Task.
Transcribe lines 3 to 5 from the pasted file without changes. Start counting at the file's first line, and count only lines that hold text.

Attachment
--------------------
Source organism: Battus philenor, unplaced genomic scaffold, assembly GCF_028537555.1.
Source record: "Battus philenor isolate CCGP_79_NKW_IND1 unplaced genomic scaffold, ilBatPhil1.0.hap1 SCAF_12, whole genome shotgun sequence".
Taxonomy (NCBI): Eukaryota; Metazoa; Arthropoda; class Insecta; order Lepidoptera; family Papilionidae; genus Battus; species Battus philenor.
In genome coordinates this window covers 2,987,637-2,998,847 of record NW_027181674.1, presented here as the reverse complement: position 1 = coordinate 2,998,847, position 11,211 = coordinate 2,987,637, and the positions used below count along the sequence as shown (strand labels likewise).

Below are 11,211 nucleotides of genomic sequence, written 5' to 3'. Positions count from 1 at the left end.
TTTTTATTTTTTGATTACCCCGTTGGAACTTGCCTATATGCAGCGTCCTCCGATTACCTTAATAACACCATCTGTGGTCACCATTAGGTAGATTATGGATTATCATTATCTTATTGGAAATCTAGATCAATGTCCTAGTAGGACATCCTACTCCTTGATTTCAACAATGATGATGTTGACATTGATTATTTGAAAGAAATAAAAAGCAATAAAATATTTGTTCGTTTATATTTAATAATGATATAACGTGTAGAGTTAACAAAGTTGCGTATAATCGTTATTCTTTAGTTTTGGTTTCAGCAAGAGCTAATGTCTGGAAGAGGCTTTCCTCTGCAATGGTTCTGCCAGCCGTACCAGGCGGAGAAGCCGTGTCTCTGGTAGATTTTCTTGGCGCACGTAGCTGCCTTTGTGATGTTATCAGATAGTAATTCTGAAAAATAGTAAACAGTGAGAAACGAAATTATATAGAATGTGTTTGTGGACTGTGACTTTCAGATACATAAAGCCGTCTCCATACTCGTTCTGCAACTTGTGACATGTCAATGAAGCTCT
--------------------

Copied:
Taxonomy (NCBI): Eukaryota; Metazoa; Arthropoda; class Insecta; order Lepidoptera; family Papilionidae; genus Battus; species Battus philenor.
In genome coordinates this window covers 2,987,637-2,998,847 of record NW_027181674.1, presented here as the reverse complement: position 1 = coordinate 2,998,847, position 11,211 = coordinate 2,987,637, and the positions used below count along the sequence as shown (strand labels likewise).

Below are 11,211 nucleotides of genomic sequence, written 5' to 3'. Positions count from 1 at the left end.